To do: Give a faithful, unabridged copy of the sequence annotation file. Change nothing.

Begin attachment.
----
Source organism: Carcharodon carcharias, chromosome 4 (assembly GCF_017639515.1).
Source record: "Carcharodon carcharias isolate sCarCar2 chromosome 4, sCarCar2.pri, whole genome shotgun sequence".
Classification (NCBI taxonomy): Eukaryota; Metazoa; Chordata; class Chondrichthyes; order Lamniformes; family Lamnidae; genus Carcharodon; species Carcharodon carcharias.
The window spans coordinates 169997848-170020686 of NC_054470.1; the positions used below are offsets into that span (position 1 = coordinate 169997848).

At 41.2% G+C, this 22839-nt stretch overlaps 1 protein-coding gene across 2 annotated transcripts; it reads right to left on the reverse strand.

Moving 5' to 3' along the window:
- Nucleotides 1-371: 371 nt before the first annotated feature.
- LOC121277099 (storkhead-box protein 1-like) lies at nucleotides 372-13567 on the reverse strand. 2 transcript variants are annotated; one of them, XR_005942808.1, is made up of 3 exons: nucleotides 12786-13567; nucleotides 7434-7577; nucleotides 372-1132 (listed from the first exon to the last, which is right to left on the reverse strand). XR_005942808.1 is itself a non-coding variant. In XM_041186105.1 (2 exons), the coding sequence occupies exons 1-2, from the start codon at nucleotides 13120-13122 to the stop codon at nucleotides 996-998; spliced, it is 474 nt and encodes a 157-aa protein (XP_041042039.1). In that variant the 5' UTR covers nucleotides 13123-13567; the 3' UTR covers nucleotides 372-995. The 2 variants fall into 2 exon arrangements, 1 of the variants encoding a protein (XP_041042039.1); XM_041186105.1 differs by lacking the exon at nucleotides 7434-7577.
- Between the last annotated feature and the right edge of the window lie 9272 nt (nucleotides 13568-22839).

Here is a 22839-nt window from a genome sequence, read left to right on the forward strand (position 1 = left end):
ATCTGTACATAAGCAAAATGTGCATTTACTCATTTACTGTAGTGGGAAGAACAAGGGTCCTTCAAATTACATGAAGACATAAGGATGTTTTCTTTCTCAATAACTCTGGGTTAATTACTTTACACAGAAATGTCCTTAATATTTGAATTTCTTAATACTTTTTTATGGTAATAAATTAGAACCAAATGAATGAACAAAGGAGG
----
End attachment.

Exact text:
Source organism: Carcharodon carcharias, chromosome 4 (assembly GCF_017639515.1).
Source record: "Carcharodon carcharias isolate sCarCar2 chromosome 4, sCarCar2.pri, whole genome shotgun sequence".
Classification (NCBI taxonomy): Eukaryota; Metazoa; Chordata; class Chondrichthyes; order Lamniformes; family Lamnidae; genus Carcharodon; species Carcharodon carcharias.
The window spans coordinates 169997848-170020686 of NC_054470.1; the positions used below are offsets into that span (position 1 = coordinate 169997848).

At 41.2% G+C, this 22839-nt stretch overlaps 1 protein-coding gene across 2 annotated transcripts; it reads right to left on the reverse strand.

Moving 5' to 3' along the window:
- Nucleotides 1-371: 371 nt before the first annotated feature.
- LOC121277099 (storkhead-box protein 1-like) lies at nucleotides 372-13567 on the reverse strand. 2 transcript variants are annotated; one of them, XR_005942808.1, is made up of 3 exons: nucleotides 12786-13567; nucleotides 7434-7577; nucleotides 372-1132 (listed from the first exon to the last, which is right to left on the reverse strand). XR_005942808.1 is itself a non-coding variant. In XM_041186105.1 (2 exons), the coding sequence occupies exons 1-2, from the start codon at nucleotides 13120-13122 to the stop codon at nucleotides 996-998; spliced, it is 474 nt and encodes a 157-aa protein (XP_041042039.1). In that variant the 5' UTR covers nucleotides 13123-13567; the 3' UTR covers nucleotides 372-995. The 2 variants fall into 2 exon arrangements, 1 of the variants encoding a protein (XP_041042039.1); XM_041186105.1 differs by lacking the exon at nucleotides 7434-7577.
- Between the last annotated feature and the right edge of the window lie 9272 nt (nucleotides 13568-22839).

Here is a 22839-nt window from a genome sequence, read left to right on the forward strand (position 1 = left end):
ATCTGTACATAAGCAAAATGTGCATTTACTCATTTACTGTAGTGGGAAGAACAAGGGTCCTTCAAATTACATGAAGACATAAGGATGTTTTCTTTCTCAATAACTCTGGGTTAATTACTTTACACAGAAATGTCCTTAATATTTGAATTTCTTAATACTTTTTTATGGTAATAAATTAGAACCAAATGAATGAACAAAGGAGG